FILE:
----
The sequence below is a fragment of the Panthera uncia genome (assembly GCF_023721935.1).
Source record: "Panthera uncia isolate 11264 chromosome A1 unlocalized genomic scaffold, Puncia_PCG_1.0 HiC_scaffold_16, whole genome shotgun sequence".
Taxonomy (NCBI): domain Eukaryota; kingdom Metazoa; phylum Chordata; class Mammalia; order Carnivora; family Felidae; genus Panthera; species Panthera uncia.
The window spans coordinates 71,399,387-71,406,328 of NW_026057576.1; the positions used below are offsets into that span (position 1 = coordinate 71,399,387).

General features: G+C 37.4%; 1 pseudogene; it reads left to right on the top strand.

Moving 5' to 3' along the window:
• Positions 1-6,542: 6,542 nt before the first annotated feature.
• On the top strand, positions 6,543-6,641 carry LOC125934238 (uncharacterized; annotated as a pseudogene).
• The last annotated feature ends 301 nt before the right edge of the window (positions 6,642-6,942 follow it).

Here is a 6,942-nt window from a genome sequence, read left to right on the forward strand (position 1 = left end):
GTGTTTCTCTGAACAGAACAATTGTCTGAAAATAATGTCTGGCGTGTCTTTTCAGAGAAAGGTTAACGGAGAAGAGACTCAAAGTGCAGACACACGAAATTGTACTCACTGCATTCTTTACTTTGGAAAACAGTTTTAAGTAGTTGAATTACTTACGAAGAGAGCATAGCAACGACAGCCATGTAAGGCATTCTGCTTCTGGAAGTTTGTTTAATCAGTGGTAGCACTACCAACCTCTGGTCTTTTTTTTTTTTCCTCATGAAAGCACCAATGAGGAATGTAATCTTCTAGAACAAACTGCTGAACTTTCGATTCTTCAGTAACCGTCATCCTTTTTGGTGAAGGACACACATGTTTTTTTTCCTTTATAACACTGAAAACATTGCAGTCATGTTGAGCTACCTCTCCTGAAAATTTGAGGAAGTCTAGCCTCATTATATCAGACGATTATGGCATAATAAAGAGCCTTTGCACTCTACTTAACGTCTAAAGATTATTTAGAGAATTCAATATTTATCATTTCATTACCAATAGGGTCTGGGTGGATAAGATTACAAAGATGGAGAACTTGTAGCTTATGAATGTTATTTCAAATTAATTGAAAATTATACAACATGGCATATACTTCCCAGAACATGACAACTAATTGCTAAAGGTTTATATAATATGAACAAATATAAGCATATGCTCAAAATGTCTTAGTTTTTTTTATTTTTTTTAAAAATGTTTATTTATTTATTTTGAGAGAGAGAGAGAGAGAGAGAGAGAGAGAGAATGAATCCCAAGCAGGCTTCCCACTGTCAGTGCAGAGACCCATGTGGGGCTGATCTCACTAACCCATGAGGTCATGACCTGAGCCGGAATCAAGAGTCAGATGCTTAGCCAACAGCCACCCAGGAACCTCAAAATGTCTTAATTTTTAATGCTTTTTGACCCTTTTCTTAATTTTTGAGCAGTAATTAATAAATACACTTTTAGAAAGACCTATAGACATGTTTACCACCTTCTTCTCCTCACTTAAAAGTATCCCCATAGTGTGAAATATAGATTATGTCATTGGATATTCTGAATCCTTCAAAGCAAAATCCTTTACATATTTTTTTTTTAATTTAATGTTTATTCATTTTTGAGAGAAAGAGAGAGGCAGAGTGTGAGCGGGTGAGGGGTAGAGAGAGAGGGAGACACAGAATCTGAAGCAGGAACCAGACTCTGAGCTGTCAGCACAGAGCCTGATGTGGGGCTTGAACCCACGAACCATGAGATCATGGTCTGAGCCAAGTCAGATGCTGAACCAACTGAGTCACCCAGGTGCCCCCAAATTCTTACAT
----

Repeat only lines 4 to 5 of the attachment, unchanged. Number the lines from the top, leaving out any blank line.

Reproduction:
The window spans coordinates 71,399,387-71,406,328 of NW_026057576.1; the positions used below are offsets into that span (position 1 = coordinate 71,399,387).

General features: G+C 37.4%; 1 pseudogene; it reads left to right on the top strand.